CAPITAL REGION — School districts across the Capital Region are preparing to begin school-based COVID-19 testing, but local school and health officials are still awaiting clarification from state officials on the specifics while some districts are still ramping up capacity.
Gov. Andrew Cuomo on Monday suggested school districts in counties with test-positivity rates above 9 percent would be required to test a portion of its students and staff. If the district’s positivity rates are less than the broader community, schools can stay open.
Schenectady, Saratoga, Montgomery, Albany and Schoharie counties have all registered seven-day positivity rates of at least 9 percent for days, but none have been classified under one of the state’s designated hot zones, which also accounts for hospital capacity and would officially initiate the school-based testing requirements.
“Using that data, we are there already, so we are awaiting word from the state to tell us we are officially there,” Schenectady County interim Public Health Director Keith Brown said Tuesday, alluding to the county’s seven-day test positivity rate, which has topped 9 percent since before Christmas.
Brown said he was still waiting for a formal designation from state officials, noting they have appeared to be moving away from the state’s earlier strategy of identifying hot zones as the virus was spread widely across the state.
He said Schenectady County school districts should be ready to implement a new testing requirement, highlighting the work many of them have been doing for a month or more to be prepared for a testing requirement.
“We have been working with the districts for months now on everything school related, including being prepared to do surveillance testing,” Brown said.
Districts across the region are at different levels of planning for a potential testing requirement. Some first communicated plans to families in early-December and sent out consent forms, while others are preparing to provide those communications in the coming days. (Only students that provide consent will be tested, and students that do not consent should not be barred from school.)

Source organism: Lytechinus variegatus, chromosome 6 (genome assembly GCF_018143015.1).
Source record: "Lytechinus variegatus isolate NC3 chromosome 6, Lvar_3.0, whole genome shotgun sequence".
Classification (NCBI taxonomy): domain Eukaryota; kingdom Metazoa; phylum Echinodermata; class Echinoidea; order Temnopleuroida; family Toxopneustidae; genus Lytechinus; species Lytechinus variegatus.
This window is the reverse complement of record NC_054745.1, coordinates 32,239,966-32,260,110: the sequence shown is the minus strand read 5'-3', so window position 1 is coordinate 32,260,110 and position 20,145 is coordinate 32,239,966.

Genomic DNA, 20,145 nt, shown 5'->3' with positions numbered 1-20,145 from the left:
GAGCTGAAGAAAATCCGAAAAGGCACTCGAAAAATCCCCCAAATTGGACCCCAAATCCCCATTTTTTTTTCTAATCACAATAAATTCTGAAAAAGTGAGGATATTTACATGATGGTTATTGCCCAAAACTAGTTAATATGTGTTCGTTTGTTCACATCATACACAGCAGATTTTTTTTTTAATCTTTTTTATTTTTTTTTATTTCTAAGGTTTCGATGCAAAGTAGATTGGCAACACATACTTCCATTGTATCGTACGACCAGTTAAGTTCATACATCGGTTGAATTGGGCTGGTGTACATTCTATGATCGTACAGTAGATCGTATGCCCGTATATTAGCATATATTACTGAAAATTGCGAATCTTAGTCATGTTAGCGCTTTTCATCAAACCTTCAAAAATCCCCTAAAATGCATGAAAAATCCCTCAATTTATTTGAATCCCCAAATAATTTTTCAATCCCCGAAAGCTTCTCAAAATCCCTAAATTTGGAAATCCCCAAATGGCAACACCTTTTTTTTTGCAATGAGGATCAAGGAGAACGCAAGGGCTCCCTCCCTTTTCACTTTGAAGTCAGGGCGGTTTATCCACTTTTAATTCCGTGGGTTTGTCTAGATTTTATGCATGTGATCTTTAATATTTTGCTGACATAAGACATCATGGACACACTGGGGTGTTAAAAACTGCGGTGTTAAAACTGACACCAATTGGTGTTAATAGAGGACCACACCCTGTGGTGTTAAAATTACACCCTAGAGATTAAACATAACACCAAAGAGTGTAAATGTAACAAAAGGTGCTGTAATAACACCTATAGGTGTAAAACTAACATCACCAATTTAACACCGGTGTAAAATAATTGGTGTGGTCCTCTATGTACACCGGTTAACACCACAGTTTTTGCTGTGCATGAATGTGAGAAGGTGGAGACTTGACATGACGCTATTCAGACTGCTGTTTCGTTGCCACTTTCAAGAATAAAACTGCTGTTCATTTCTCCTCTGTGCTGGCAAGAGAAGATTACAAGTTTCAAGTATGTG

David Ziskin, district superintendent of the Hamilton-Fulton-Montgomery BOCES, on Tuesday said school districts in the regional BOCES were planning for the potential testing requirement, highlighting the desire of districts to maintain in-person instruction. But he also said the districts may have to shift to remote education for a period of time before they were prepared to handle the new requirement.
“In every district, there would be a period of time where they would need to shift to remote for various time periods depending on where they are at,” Ziskin said.
Ziskin said districts still need to get state approval to qualify as a temporary lab facility, collect parent consent forms and ensure access to testing supplies. But he said the districts were moving forward, while also awaiting updated state guidance and formal classification under state rules. He said the BOCES’s districts are working to keep schools open for students.
“It is the intention of all of our districts to meet the requirements to stay open,” he said.
Greater Amsterdam School District Superintendent Rich Ruberti on Tuesday said he was confident the district would be able to adopt a new testing regime by the end of the month without closing school for the purpose of ramping up testing capabilities. District officials submitted the application to qualify for lab status last month and are planning to use one of the less invasive tests that return results quickly; Ruberti said the Montgomery County Health Department planned to provide the district test kits.